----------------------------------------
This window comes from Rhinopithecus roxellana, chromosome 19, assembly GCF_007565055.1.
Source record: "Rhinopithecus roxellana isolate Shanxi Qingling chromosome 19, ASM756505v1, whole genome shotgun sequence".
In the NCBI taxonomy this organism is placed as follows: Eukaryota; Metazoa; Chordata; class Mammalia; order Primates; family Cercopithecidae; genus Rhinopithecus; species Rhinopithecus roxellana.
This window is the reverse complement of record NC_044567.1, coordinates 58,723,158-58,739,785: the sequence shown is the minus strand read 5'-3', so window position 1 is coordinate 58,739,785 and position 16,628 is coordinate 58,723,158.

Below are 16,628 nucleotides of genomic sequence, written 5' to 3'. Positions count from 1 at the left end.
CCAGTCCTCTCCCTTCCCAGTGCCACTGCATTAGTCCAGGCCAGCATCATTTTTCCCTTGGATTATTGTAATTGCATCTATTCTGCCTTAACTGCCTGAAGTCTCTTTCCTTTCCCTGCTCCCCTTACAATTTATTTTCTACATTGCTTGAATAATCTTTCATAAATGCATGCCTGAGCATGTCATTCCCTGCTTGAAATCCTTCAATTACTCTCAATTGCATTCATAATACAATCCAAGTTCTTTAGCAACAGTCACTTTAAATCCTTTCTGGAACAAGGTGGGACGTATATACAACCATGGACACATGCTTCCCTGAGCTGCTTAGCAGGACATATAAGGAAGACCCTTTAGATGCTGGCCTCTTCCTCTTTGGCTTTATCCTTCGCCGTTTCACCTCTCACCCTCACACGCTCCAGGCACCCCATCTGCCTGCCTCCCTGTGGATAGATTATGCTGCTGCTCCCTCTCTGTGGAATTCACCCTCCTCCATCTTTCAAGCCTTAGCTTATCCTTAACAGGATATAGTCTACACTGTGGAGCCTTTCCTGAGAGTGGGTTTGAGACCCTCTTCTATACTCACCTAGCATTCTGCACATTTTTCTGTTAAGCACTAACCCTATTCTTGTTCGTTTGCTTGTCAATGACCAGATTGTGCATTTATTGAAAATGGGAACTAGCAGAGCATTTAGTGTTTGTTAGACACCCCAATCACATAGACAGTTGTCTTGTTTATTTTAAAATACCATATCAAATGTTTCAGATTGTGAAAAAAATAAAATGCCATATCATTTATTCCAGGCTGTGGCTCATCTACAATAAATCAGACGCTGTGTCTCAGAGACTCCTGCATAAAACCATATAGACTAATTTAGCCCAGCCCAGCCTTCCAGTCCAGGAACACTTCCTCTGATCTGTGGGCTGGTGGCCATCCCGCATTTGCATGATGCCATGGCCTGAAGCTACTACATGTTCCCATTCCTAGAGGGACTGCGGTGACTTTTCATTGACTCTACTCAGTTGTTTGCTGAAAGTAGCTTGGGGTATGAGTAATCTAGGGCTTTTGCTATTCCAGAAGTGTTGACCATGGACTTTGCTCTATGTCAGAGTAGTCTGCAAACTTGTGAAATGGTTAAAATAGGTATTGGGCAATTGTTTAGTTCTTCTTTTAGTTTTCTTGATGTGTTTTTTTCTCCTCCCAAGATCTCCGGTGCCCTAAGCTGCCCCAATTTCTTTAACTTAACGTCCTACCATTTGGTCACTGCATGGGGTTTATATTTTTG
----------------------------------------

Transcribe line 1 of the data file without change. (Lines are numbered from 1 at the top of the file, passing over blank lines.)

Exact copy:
This window comes from Rhinopithecus roxellana, chromosome 19, assembly GCF_007565055.1.